Our hike today would be our most difficult of the trek, by far. We would gain about 1,400 meters in elevation as we climbed to a lake that sits at an altitude above 5,000 meters, far higher than I’d ever been before. And then we’d hike all the way back down. Bharat said it would probably take us about nine hours. We started, as usual, under sunny skies, and the first few hours passed quickly.
By the time we stopped for lunch we were all struggling. Penny had been crying – not because of her feet, she explained later, but because in the thin air she felt like she was suffocating. Tato seemed to be in worse shape. He couldn’t stay warm. At one point he appeared to check out and wouldn’t respond to us when we asked if he was OK. But hot tea and some shadow-boxing from Elie brought him back around. We all found our second wind and started climbing again.
Finally we arrived. The lake itself wasn’t especially impressive, but we didn’t care – the fact that we reached it mattered more. Partly for fun and partly to keep warm, Bharat, Shasu (our assistant guide), and the porters started dancing, eventually drawing in Shawn, Penny, and Tato.
Dancing at 5,000 Meters (Video)
We spent less than an hour at the lake, very aware that we needed to make it back down to Khopra Ridge before dark.
Day 6 – Khopra Ridge (3600m) to Swanta (2400m)
Our second dawn on the ridge turned out to be as clear and beautiful as our first.
We were all worn out from our big hike the day before. Tato said he didn’t get any sleep at all. “I forgot to put on my undershirt and I was too cold for sleep,” he told us.
“Once you realized you were cold, why didn’t you just put on your undershirt?” I asked.
He shook his head. “I thought about putting it on, man, but then it was morning.” Tato had his own way of doing things. Earlier he had complained that his camera’s battery was almost dead. Penny said he should charge it the next time we have electricity. “But I didn’t bring the charger,” Tato responded.
Penny followed up with the obvious question: “Why not?”
“I am very emotional in the way I live my life,” Tato explained. “That is the way I am. I wanted to take the risk.”
When Elie woke up he discovered that his eye was red and almost swollen shut. He said he felt fine, but he didn’t look fine. Thankfully we only had four hours of hiking ahead of us that day, so we could start slow.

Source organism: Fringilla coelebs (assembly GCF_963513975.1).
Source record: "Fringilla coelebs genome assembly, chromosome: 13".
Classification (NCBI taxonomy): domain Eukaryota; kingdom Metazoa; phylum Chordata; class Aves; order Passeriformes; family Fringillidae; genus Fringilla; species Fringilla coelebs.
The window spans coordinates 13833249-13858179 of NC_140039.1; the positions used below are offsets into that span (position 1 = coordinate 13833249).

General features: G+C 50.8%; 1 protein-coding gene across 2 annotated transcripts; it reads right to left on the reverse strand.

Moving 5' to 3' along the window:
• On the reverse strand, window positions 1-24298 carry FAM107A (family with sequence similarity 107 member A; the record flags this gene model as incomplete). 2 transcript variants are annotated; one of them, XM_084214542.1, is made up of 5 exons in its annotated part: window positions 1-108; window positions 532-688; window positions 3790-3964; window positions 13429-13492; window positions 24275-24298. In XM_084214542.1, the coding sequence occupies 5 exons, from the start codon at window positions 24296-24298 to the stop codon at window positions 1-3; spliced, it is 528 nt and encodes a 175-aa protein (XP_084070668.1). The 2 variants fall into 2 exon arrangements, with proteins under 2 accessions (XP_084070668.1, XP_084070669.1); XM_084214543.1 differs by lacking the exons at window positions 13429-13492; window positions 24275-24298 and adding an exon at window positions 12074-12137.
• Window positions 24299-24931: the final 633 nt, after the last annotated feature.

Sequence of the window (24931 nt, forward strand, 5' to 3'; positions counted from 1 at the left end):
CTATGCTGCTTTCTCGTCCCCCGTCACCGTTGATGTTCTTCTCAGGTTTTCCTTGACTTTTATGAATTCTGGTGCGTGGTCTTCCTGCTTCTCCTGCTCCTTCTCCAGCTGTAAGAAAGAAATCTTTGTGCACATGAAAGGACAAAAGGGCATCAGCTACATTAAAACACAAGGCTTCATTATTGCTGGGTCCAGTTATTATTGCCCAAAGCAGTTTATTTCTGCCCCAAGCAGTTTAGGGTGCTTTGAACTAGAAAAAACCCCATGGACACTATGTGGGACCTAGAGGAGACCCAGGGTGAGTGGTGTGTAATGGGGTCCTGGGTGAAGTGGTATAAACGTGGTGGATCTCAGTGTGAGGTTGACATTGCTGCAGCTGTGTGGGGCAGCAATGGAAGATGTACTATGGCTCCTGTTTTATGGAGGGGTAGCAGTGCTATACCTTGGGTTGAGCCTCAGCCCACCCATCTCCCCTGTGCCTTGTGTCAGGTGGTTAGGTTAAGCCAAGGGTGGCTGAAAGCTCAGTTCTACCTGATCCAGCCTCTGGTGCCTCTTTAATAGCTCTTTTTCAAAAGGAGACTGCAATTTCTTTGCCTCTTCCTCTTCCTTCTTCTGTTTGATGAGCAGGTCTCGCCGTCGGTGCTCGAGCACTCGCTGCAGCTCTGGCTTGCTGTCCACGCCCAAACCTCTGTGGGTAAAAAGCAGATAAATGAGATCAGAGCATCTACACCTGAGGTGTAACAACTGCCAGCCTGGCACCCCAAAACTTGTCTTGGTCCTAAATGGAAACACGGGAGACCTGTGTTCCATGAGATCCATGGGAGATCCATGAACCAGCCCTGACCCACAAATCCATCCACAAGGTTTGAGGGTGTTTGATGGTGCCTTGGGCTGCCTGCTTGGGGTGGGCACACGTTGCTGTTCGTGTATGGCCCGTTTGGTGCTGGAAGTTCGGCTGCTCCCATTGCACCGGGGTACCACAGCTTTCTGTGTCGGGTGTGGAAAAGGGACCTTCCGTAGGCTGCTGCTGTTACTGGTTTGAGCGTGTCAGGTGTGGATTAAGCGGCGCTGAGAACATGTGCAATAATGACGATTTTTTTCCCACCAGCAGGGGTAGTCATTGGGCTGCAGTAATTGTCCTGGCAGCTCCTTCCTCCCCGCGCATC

We spent the morning going steeply downhill, and for the first time I began to feel a little bored. I wondered if yesterday, when we reached the literal high point of the trek, had we also reach the figurative high point? The terrain shifted back to forest again and the clouds moved in earlier than usual.
Before long we walked into Swanta, a small town that for some reason had a concrete basketball court – the first I’d seen in Nepal. The town also had two tea houses, but we spent two days there and never saw another tourist. The locals didn’t seem to mind posing for photos, and I finally had a chance to take some portraits.
That afternoon Shawn, Penny and I went out to explore the town. We didn’t know where we were going and most of the paths seemed to pass right through private yards. If I was alone I probably would have turned back, but, thankfully, Shawn had no problem powering through, and every time we bumped into locals they seemed happy (or at least amused) to see us. At one point we passed an old man laying face-down in the dirt. “Is he OK?” we asked a woman standing nearby.
“Too much drink,” she said.
After dinner that night some of the locals gathered in the small kitchen next to the guest house and started singing and dancing. We ordered beers and joined the party. Every time we started a new beer, the locals encouraged us to toast by yelling “Chakmati!”, after which they always burst out laughing. We asked Bharat to translate “Chakmati” for us. “I cannot,” said Bharat, looking embarrassed. We pressed him. “It is like ‘ass,’” he finally told us, “but also something else.” Good enough!